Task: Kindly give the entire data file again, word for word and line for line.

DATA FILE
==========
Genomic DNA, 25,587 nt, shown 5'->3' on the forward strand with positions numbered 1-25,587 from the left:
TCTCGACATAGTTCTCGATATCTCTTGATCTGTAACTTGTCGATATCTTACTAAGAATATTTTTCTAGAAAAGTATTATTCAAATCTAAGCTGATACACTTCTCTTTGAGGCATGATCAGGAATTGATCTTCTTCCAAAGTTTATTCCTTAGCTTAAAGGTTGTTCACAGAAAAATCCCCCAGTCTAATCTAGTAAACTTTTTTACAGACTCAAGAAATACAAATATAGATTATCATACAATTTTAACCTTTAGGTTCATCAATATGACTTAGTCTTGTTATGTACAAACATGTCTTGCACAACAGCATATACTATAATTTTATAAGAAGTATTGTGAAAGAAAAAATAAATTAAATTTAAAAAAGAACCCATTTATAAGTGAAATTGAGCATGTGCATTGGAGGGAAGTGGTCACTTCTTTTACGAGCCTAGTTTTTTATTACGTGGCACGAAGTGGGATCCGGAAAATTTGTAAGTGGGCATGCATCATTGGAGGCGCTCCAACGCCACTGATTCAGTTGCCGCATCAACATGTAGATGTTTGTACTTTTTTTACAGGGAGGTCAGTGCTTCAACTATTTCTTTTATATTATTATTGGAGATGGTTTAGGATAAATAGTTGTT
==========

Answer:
Genomic DNA, 25,587 nt, shown 5'->3' on the forward strand with positions numbered 1-25,587 from the left:
TCTCGACATAGTTCTCGATATCTCTTGATCTGTAACTTGTCGATATCTTACTAAGAATATTTTTCTAGAAAAGTATTATTCAAATCTAAGCTGATACACTTCTCTTTGAGGCATGATCAGGAATTGATCTTCTTCCAAAGTTTATTCCTTAGCTTAAAGGTTGTTCACAGAAAAATCCCCCAGTCTAATCTAGTAAACTTTTTTACAGACTCAAGAAATACAAATATAGATTATCATACAATTTTAACCTTTAGGTTCATCAATATGACTTAGTCTTGTTATGTACAAACATGTCTTGCACAACAGCATATACTATAATTTTATAAGAAGTATTGTGAAAGAAAAAATAAATTAAATTTAAAAAAGAACCCATTTATAAGTGAAATTGAGCATGTGCATTGGAGGGAAGTGGTCACTTCTTTTACGAGCCTAGTTTTTTATTACGTGGCACGAAGTGGGATCCGGAAAATTTGTAAGTGGGCATGCATCATTGGAGGCGCTCCAACGCCACTGATTCAGTTGCCGCATCAACATGTAGATGTTTGTACTTTTTTTACAGGGAGGTCAGTGCTTCAACTATTTCTTTTATATTATTATTGGAGATGGTTTAGGATAAATAGTTGTT